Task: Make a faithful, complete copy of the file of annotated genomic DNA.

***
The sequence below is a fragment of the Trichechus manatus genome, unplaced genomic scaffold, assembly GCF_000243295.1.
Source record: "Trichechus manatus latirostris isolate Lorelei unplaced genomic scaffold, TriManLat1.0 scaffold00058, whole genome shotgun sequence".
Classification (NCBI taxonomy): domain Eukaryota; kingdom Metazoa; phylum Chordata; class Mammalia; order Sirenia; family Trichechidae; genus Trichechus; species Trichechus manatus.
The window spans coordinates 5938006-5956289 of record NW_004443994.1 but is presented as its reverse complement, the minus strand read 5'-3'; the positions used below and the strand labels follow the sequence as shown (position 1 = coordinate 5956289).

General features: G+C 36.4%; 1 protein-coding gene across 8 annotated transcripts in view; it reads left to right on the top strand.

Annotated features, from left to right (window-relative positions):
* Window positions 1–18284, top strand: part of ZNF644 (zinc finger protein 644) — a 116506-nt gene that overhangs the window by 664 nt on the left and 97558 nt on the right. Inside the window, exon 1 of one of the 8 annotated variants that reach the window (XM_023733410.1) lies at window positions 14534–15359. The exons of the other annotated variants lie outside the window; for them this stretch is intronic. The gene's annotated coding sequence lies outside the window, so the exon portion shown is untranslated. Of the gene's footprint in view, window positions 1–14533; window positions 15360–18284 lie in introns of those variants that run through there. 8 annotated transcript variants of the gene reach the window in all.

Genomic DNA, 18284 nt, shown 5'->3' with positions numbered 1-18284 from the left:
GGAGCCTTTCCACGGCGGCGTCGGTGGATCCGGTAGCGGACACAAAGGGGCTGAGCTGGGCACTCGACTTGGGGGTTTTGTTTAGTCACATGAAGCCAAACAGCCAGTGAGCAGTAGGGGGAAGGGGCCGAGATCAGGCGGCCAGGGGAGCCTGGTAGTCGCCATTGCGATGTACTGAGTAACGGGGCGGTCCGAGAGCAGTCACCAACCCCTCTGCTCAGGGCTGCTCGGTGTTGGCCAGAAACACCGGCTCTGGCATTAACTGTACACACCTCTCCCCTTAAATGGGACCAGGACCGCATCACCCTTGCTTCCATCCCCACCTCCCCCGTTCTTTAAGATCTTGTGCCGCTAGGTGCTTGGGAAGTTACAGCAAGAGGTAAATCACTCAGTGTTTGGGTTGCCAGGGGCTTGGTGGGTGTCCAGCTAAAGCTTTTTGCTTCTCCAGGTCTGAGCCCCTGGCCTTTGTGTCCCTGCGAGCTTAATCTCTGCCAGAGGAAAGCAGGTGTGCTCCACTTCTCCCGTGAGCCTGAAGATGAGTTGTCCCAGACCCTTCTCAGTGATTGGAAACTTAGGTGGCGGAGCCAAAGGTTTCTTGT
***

The sequence below is a fragment of the Trichechus manatus genome, unplaced genomic scaffold, assembly GCF_000243295.1.
Source record: "Trichechus manatus latirostris isolate Lorelei unplaced genomic scaffold, TriManLat1.0 scaffold00058, whole genome shotgun sequence".
Classification (NCBI taxonomy): domain Eukaryota; kingdom Metazoa; phylum Chordata; class Mammalia; order Sirenia; family Trichechidae; genus Trichechus; species Trichechus manatus.
The window spans coordinates 5938006-5956289 of record NW_004443994.1 but is presented as its reverse complement, the minus strand read 5'-3'; the positions used below and the strand labels follow the sequence as shown (position 1 = coordinate 5956289).

General features: G+C 36.4%; 1 protein-coding gene across 8 annotated transcripts in view; it reads left to right on the top strand.

Annotated features, from left to right (window-relative positions):
* Window positions 1–18284, top strand: part of ZNF644 (zinc finger protein 644) — a 116506-nt gene that overhangs the window by 664 nt on the left and 97558 nt on the right. Inside the window, exon 1 of one of the 8 annotated variants that reach the window (XM_023733410.1) lies at window positions 14534–15359. The exons of the other annotated variants lie outside the window; for them this stretch is intronic. The gene's annotated coding sequence lies outside the window, so the exon portion shown is untranslated. Of the gene's footprint in view, window positions 1–14533; window positions 15360–18284 lie in introns of those variants that run through there. 8 annotated transcript variants of the gene reach the window in all.

Genomic DNA, 18284 nt, shown 5'->3' with positions numbered 1-18284 from the left:
GGAGCCTTTCCACGGCGGCGTCGGTGGATCCGGTAGCGGACACAAAGGGGCTGAGCTGGGCACTCGACTTGGGGGTTTTGTTTAGTCACATGAAGCCAAACAGCCAGTGAGCAGTAGGGGGAAGGGGCCGAGATCAGGCGGCCAGGGGAGCCTGGTAGTCGCCATTGCGATGTACTGAGTAACGGGGCGGTCCGAGAGCAGTCACCAACCCCTCTGCTCAGGGCTGCTCGGTGTTGGCCAGAAACACCGGCTCTGGCATTAACTGTACACACCTCTCCCCTTAAATGGGACCAGGACCGCATCACCCTTGCTTCCATCCCCACCTCCCCCGTTCTTTAAGATCTTGTGCCGCTAGGTGCTTGGGAAGTTACAGCAAGAGGTAAATCACTCAGTGTTTGGGTTGCCAGGGGCTTGGTGGGTGTCCAGCTAAAGCTTTTTGCTTCTCCAGGTCTGAGCCCCTGGCCTTTGTGTCCCTGCGAGCTTAATCTCTGCCAGAGGAAAGCAGGTGTGCTCCACTTCTCCCGTGAGCCTGAAGATGAGTTGTCCCAGACCCTTCTCAGTGATTGGAAACTTAGGTGGCGGAGCCAAAGGTTTCTTGT